Heart1.com: Great Information, Real Community, Better Living.
 Register
 Login
 Main Page
 Heart News
Feature Story
 Education Center
Conditions
Procedures
Diagnostics
 Heart Attack Center
Prevention
Survivors
Dr. Tod Engelhardt  Heart
 Hero™

Dr. Tod Engelhardt:
Combating Major Blood Clots.
About Heroes
 Join the Discussion  in  Our Forums
 Community
Heart1 Forums
Patient Stories
 Reference
Online Resources
Video Library
advertisement
Search the Body1 Network
August 12, 2020  
HEART NEWS: Feature Story

  • Print this Article
  • Email this Article
  • Links/Reprints
  • Heart device combines two types of implants

    Heart device combines two types of implants


    May 21, 2002
    By LAURAN NEERGAARD

    Associated Press


    Monday, May 20, 2002


    Washington -- The Food and Drug Administration has approved a new heart implant that combines a souped-up pacemaker to boost the heart's pumping power with a jump-starter that kicks in if the heart stops.


    Guidant Corp.'s Contak CD is the first implanted defibrillator with "cardiac resynchronization," a way to make a struggling heart beat more normally by forcing its main pumping chambers to work together.


    A resynchronizer is already available from Medtronic Inc., and many companies sell implanted defibrillators that jump-start hearts that suddenly stop beating. Guidant's device is the first to combine the two types of implants.


    The caveat: Doctors can't yet tell exactly who will benefit from resynchronization therapy, or how much it will help, said FDA medical reviewer Helen Barold.


    The Contak CD is for advanced heart failure patients who are not adequately helped by medication and need a defibrillator. In studies, some of those patients saw their quality of life and tolerance for exercise improve dramatically, while others saw only a little change.


    "It's very individualized," Barold cautioned. "It's a little bit of a last resort for patients."


    The new defibrillator takes a little longer to put in than traditional ones, she said, because it has an extra lead to snake into the heart.


    Almost 5 million Americans have congestive heart failure, in which a heart weakened by age, damage from a heart attack or some other disease gets flabbier as it struggles to push blood out to the rest of the body. Just half of such patients survive five years. When medications fail, a heart transplant is the only option, but many patients die before getting one.


    For many such patients, the heart's main pumping chambers don't beat together simultaneously and sap the heart's power. Resynchronizers use wires implanted in different spots to make the chambers pump together as they would in a healthy heart.


    Guidant said it will begin selling the new device immediately. The list price will be $44,475 -- about $9,000 more than a regular defibrillator -- but most hospitals don't pay list price and Guidant wouldn't estimate the cost to patients.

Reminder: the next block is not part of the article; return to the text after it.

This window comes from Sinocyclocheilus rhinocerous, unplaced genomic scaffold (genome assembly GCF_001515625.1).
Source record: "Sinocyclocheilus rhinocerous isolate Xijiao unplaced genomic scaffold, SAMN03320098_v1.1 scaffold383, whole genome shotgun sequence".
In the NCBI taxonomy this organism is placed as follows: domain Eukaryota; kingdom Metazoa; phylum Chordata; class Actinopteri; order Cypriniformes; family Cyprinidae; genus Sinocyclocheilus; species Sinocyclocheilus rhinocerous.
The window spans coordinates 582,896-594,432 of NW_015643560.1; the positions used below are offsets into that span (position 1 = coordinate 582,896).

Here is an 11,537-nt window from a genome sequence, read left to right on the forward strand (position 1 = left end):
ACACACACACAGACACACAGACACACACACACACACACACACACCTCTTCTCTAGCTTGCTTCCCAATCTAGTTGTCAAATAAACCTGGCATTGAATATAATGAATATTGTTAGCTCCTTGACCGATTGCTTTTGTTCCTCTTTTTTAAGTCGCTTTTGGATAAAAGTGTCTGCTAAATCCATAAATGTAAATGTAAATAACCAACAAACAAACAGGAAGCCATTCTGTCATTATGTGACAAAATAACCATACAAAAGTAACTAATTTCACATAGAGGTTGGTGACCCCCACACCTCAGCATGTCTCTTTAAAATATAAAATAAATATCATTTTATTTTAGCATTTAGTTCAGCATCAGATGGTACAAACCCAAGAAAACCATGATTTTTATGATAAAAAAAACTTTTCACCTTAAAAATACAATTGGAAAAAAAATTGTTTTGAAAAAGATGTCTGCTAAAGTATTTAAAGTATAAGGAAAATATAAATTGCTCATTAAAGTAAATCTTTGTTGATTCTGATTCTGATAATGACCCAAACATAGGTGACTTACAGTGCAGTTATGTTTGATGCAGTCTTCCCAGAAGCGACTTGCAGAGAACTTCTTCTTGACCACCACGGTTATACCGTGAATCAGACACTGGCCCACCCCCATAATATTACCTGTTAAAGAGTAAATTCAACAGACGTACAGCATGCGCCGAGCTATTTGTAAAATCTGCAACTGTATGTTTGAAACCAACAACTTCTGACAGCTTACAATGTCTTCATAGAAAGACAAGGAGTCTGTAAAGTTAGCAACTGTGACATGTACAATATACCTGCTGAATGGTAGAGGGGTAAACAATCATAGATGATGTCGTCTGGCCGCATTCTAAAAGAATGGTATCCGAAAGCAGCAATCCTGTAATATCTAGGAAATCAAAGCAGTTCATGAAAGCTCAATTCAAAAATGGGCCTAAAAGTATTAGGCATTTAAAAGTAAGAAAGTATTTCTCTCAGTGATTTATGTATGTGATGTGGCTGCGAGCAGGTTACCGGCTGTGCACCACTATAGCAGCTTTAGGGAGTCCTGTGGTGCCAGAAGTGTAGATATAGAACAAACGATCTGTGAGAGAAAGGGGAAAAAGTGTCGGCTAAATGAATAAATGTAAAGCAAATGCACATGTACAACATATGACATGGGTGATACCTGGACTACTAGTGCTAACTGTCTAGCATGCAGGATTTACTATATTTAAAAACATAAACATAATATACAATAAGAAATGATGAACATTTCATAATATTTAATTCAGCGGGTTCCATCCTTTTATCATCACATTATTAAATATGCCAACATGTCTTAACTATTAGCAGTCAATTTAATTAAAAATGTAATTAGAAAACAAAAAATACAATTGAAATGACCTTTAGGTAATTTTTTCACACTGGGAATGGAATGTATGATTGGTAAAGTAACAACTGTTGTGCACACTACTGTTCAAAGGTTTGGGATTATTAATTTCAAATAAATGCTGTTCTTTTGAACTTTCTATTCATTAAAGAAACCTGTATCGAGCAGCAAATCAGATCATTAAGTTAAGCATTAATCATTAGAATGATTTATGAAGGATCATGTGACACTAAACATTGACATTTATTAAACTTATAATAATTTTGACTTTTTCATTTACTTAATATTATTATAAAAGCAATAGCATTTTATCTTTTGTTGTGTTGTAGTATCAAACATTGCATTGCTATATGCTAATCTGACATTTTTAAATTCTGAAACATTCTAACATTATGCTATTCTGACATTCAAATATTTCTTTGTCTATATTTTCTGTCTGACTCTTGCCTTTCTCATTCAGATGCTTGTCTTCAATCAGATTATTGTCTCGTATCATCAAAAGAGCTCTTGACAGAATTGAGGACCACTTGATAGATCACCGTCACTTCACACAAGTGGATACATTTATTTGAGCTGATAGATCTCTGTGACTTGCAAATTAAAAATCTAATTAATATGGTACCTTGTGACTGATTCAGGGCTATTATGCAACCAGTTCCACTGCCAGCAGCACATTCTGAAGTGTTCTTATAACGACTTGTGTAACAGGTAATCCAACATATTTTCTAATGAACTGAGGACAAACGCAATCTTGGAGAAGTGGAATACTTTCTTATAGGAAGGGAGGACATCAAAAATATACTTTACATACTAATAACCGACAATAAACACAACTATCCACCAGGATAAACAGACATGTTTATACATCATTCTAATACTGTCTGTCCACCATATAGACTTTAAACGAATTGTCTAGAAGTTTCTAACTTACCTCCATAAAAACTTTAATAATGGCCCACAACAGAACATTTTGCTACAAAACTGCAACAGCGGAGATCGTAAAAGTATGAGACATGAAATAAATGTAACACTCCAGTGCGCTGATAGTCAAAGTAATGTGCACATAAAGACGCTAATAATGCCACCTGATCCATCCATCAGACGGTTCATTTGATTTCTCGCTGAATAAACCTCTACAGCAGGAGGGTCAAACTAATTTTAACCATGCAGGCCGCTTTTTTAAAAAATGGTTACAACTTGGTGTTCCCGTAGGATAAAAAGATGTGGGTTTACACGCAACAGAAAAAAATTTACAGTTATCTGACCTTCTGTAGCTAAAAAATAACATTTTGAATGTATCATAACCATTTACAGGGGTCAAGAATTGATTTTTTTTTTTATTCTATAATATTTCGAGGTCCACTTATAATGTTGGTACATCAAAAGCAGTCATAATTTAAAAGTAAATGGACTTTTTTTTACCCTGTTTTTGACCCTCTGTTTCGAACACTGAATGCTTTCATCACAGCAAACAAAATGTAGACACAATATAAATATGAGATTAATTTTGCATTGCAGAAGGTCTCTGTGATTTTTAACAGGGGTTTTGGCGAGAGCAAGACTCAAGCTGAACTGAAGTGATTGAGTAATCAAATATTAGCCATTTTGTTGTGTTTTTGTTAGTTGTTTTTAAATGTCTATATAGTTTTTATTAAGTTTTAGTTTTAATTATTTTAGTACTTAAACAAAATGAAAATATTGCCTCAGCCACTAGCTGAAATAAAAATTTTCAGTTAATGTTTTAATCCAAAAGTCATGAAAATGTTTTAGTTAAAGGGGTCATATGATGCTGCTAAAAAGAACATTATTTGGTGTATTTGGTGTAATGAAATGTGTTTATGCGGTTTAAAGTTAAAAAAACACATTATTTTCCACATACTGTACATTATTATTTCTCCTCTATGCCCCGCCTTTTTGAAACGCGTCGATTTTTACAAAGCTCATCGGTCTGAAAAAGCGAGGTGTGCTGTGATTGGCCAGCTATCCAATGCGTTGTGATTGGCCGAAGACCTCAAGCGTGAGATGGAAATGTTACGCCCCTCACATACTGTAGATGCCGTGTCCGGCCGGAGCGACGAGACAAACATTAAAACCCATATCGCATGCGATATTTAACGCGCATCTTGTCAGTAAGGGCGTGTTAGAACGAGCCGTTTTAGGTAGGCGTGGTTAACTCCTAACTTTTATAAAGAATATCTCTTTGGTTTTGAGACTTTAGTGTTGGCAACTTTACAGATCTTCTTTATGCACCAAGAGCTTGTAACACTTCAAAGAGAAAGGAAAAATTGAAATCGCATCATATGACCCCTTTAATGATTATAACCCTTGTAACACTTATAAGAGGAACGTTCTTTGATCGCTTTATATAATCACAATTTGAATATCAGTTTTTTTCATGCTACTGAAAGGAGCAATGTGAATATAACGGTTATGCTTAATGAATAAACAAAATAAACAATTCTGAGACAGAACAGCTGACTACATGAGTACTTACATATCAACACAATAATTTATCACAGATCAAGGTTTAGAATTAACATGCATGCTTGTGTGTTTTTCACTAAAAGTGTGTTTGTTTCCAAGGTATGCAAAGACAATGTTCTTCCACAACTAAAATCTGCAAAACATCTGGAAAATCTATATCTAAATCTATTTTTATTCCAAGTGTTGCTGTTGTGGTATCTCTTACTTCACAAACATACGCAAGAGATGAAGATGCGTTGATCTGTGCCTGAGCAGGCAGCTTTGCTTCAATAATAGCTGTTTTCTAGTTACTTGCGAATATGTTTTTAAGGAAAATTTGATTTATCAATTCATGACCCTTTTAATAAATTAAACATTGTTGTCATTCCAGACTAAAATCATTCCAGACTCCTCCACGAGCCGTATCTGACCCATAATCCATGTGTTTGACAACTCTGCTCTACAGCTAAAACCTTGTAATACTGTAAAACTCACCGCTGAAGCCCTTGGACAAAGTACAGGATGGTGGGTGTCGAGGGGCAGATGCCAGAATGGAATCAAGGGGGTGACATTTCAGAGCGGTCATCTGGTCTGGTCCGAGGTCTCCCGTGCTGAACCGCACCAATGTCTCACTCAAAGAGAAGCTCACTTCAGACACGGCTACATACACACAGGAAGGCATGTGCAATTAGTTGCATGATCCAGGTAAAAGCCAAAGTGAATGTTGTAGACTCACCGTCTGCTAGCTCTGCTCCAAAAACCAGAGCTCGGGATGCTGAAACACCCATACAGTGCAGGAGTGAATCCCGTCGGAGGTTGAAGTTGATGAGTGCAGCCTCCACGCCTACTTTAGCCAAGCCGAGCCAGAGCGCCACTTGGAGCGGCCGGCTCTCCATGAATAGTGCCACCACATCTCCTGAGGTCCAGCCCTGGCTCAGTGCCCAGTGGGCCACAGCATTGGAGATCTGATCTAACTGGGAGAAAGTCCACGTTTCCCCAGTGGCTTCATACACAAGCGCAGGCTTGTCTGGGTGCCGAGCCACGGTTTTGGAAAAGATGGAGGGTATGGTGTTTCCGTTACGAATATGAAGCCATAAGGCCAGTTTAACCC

Food and Drug Administration: www.fda.gov Guidant: www.guidant.com

    Last updated: 21-May-02

    Comments

  • Add Comment
  •    
    Interact on Heart1

    Discuss this topic with others.
     
    Feature Archives

    Potential for Prevention and Treatment of Heart Failure in Diabetics

    Some "healthy" vegetable oils may actually increase risk of heart disease

    Poor Sleep Schedules Put Women at a Greater Risk for Heart Disease

    Heart Failure Survivors At Increased Cancer Risk

    Using Tick's Spit to Fight Heart Disease

    Previous 5 Features ...

    Next 5 Features ...

    More Features ...
       
     
    Related Multimedia

    The function of a defibrillator

    The Benefits of Implantable Defibrillators - Interview with Dr. Coman

    The Defibrillators: A Mature Technology - Interview with Dr. Coman

    More Features ...
     
    Related Content
    Guidant and Implant Industry Under Fire

    FDA Approves Home Defibrillator

    Airport Metal Detectors Safe for Patients with Heart Monitoring Devices

    Medicare Weighs Defibrillator Coverage

    Firm Asks FDA to OK Home Defibrillators

    More Features ...
     
    Home About Us Press Jobs Advertise With Us Contact Us
    advertisement
    © 2020 Body1 All rights reserved.
    Disclaimer: The information provided within this website is for educational purposes only and is not a substitute for consultation with your physician or healthcare provider. The opinions expressed herein are not necessarily those of the Owners and Sponsors of this site. By using this site you agree to indemnify, and hold the Owners and Sponsors harmless, from any disputes arising from content posted here-in.